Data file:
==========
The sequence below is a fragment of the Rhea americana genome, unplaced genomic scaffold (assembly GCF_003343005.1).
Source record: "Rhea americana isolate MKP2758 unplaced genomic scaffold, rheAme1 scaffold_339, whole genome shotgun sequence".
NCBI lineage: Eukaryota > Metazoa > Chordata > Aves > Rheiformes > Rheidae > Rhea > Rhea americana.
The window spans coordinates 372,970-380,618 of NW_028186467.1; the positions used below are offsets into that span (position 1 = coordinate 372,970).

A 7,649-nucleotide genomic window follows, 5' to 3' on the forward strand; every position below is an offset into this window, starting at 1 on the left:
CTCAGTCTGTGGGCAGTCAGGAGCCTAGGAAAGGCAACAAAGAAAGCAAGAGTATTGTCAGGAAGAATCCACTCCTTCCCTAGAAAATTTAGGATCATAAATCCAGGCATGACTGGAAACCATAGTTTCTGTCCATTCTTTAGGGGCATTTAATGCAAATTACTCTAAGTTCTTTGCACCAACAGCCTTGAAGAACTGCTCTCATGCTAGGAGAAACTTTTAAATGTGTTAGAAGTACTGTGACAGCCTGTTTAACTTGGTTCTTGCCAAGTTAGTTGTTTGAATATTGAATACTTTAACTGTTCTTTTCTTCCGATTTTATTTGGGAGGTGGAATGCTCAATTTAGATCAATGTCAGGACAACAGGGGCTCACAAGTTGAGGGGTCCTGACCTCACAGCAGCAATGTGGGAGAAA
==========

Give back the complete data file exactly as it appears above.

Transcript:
The sequence below is a fragment of the Rhea americana genome, unplaced genomic scaffold (assembly GCF_003343005.1).
Source record: "Rhea americana isolate MKP2758 unplaced genomic scaffold, rheAme1 scaffold_339, whole genome shotgun sequence".
NCBI lineage: Eukaryota > Metazoa > Chordata > Aves > Rheiformes > Rheidae > Rhea > Rhea americana.
The window spans coordinates 372,970-380,618 of NW_028186467.1; the positions used below are offsets into that span (position 1 = coordinate 372,970).

A 7,649-nucleotide genomic window follows, 5' to 3' on the forward strand; every position below is an offset into this window, starting at 1 on the left:
CTCAGTCTGTGGGCAGTCAGGAGCCTAGGAAAGGCAACAAAGAAAGCAAGAGTATTGTCAGGAAGAATCCACTCCTTCCCTAGAAAATTTAGGATCATAAATCCAGGCATGACTGGAAACCATAGTTTCTGTCCATTCTTTAGGGGCATTTAATGCAAATTACTCTAAGTTCTTTGCACCAACAGCCTTGAAGAACTGCTCTCATGCTAGGAGAAACTTTTAAATGTGTTAGAAGTACTGTGACAGCCTGTTTAACTTGGTTCTTGCCAAGTTAGTTGTTTGAATATTGAATACTTTAACTGTTCTTTTCTTCCGATTTTATTTGGGAGGTGGAATGCTCAATTTAGATCAATGTCAGGACAACAGGGGCTCACAAGTTGAGGGGTCCTGACCTCACAGCAGCAATGTGGGAGAAA